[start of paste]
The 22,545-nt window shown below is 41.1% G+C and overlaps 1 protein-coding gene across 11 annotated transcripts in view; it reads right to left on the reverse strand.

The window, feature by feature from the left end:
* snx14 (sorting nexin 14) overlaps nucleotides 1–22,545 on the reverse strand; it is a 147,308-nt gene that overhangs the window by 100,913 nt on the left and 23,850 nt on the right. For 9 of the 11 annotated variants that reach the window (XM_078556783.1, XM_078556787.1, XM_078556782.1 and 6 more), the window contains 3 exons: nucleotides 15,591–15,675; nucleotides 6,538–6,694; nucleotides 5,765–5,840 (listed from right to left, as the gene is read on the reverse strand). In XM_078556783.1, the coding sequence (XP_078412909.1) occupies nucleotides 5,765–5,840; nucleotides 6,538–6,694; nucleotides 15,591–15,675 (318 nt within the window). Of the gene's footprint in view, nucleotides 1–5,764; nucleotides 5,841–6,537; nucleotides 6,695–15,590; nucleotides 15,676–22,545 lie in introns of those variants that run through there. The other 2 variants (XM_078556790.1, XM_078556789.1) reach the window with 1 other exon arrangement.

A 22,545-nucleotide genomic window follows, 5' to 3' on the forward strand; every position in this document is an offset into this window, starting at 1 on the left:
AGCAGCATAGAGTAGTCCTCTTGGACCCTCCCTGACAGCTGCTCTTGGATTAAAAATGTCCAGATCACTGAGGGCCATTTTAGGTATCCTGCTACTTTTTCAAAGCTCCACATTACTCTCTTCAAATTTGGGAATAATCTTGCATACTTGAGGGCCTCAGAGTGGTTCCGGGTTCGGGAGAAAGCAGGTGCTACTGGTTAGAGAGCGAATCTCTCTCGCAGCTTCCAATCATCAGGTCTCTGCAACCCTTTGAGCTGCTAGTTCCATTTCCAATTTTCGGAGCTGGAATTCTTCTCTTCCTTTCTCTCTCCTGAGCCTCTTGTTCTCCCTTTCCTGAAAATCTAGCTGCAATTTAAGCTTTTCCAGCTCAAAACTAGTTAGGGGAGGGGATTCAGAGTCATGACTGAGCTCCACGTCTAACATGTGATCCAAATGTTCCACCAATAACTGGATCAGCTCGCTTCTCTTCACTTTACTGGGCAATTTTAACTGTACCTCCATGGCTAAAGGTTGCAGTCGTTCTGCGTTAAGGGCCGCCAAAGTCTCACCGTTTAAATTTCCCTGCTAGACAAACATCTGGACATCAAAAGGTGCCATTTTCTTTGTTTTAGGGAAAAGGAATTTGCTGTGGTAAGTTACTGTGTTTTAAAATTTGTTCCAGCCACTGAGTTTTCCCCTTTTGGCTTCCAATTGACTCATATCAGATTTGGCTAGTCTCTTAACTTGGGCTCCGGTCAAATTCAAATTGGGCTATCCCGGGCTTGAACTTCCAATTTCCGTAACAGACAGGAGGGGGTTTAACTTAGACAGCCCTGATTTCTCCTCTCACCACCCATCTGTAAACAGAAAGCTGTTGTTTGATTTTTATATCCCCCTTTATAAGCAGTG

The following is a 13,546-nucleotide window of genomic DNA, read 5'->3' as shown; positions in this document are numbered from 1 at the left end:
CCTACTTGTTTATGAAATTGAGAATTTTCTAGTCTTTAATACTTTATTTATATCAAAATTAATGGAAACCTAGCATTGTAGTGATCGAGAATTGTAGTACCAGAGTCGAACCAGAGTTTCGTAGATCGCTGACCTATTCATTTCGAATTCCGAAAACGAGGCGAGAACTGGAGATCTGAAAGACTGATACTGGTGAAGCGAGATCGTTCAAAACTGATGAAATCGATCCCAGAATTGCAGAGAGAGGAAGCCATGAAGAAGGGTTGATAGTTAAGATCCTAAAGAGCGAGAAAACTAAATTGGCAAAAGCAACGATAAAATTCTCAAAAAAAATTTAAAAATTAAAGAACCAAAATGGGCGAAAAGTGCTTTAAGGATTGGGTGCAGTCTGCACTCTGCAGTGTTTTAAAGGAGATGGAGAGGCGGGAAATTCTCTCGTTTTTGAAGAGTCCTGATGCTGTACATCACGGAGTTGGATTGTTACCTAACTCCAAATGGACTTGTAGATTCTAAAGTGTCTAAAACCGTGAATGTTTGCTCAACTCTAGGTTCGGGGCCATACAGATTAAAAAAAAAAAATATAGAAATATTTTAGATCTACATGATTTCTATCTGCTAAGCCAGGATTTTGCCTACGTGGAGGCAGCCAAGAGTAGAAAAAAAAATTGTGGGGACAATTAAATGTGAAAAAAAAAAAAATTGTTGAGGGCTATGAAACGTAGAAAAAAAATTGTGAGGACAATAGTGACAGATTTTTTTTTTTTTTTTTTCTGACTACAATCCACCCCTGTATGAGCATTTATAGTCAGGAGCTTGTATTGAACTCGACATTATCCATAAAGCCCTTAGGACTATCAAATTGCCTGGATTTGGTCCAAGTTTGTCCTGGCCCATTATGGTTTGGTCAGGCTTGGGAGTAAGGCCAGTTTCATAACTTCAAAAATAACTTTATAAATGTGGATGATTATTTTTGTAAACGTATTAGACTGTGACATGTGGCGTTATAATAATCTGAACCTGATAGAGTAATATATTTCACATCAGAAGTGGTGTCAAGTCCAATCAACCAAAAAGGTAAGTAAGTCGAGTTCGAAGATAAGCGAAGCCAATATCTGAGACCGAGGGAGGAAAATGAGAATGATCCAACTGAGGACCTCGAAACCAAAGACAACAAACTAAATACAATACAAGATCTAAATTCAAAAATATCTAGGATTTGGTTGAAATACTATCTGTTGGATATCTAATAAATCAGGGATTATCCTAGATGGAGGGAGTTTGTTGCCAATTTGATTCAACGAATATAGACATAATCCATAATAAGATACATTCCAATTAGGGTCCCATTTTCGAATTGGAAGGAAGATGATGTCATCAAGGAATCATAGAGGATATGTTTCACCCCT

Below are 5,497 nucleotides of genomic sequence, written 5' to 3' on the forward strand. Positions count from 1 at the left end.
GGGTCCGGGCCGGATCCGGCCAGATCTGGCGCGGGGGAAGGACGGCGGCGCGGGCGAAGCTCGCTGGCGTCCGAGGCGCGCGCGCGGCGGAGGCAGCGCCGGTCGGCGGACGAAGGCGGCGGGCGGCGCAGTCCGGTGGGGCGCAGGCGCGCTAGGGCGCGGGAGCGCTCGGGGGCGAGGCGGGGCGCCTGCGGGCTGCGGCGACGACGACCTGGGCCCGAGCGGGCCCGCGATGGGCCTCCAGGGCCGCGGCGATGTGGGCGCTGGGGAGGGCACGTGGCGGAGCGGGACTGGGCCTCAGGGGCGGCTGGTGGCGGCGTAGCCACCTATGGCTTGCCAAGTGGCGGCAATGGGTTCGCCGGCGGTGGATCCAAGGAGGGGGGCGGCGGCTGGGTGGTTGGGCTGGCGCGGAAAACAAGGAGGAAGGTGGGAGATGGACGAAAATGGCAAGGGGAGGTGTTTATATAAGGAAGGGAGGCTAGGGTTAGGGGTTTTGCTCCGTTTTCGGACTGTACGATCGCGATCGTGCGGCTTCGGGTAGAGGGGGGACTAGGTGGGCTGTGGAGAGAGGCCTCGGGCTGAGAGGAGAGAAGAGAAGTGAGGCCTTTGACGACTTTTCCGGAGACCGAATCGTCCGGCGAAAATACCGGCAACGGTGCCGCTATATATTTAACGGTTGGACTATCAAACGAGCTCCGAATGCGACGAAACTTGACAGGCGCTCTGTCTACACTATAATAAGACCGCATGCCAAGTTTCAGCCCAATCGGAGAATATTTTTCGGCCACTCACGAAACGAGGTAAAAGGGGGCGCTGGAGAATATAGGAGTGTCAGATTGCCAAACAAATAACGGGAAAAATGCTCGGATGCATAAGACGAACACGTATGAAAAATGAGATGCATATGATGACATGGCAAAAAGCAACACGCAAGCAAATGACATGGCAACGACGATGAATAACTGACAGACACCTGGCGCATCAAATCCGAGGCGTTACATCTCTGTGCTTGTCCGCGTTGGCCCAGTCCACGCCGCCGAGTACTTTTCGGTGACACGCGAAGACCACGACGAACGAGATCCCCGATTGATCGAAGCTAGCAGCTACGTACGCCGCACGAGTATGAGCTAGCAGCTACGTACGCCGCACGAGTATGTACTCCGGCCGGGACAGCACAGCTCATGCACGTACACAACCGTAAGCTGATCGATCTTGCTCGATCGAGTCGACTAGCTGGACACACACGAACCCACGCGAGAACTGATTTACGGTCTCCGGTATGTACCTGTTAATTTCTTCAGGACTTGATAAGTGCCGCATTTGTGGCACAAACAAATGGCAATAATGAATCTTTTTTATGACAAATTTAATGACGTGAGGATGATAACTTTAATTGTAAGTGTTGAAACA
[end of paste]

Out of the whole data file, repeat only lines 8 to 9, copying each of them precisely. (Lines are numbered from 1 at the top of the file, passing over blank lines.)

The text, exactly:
Below are 5,497 nucleotides of genomic sequence, written 5' to 3' on the forward strand. Positions count from 1 at the left end.
GGGTCCGGGCCGGATCCGGCCAGATCTGGCGCGGGGGAAGGACGGCGGCGCGGGCGAAGCTCGCTGGCGTCCGAGGCGCGCGCGCGGCGGAGGCAGCGCCGGTCGGCGGACGAAGGCGGCGGGCGGCGCAGTCCGGTGGGGCGCAGGCGCGCTAGGGCGCGGGAGCGCTCGGGGGCGAGGCGGGGCGCCTGCGGGCTGCGGCGACGACGACCTGGGCCCGAGCGGGCCCGCGATGGGCCTCCAGGGCCGCGGCGATGTGGGCGCTGGGGAGGGCACGTGGCGGAGCGGGACTGGGCCTCAGGGGCGGCTGGTGGCGGCGTAGCCACCTATGGCTTGCCAAGTGGCGGCAATGGGTTCGCCGGCGGTGGATCCAAGGAGGGGGGCGGCGGCTGGGTGGTTGGGCTGGCGCGGAAAACAAGGAGGAAGGTGGGAGATGGACGAAAATGGCAAGGGGAGGTGTTTATATAAGGAAGGGAGGCTAGGGTTAGGGGTTTTGCTCCGTTTTCGGACTGTACGATCGCGATCGTGCGGCTTCGGGTAGAGGGGGGACTAGGTGGGCTGTGGAGAGAGGCCTCGGGCTGAGAGGAGAGAAGAGAAGTGAGGCCTTTGACGACTTTTCCGGAGACCGAATCGTCCGGCGAAAATACCGGCAACGGTGCCGCTATATATTTAACGGTTGGACTATCAAACGAGCTCCGAATGCGACGAAACTTGACAGGCGCTCTGTCTACACTATAATAAGACCGCATGCCAAGTTTCAGCCCAATCGGAGAATATTTTTCGGCCACTCACGAAACGAGGTAAAAGGGGGCGCTGGAGAATATAGGAGTGTCAGATTGCCAAACAAATAACGGGAAAAATGCTCGGATGCATAAGACGAACACGTATGAAAAATGAGATGCATATGATGACATGGCAAAAAGCAACACGCAAGCAAATGACATGGCAACGACGATGAATAACTGACAGACACCTGGCGCATCAAATCCGAGGCGTTACATCTCTGTGCTTGTCCGCGTTGGCCCAGTCCACGCCGCCGAGTACTTTTCGGTGACACGCGAAGACCACGACGAACGAGATCCCCGATTGATCGAAGCTAGCAGCTACGTACGCCGCACGAGTATGAGCTAGCAGCTACGTACGCCGCACGAGTATGTACTCCGGCCGGGACAGCACAGCTCATGCACGTACACAACCGTAAGCTGATCGATCTTGCTCGATCGAGTCGACTAGCTGGACACACACGAACCCACGCGAGAACTGATTTACGGTCTCCGGTATGTACCTGTTAATTTCTTCAGGACTTGATAAGTGCCGCATTTGTGGCACAAACAAATGGCAATAATGAATCTTTTTTATGACAAATTTAATGACGTGAGGATGATAACTTTAATTGTAAGTGTTGAAACA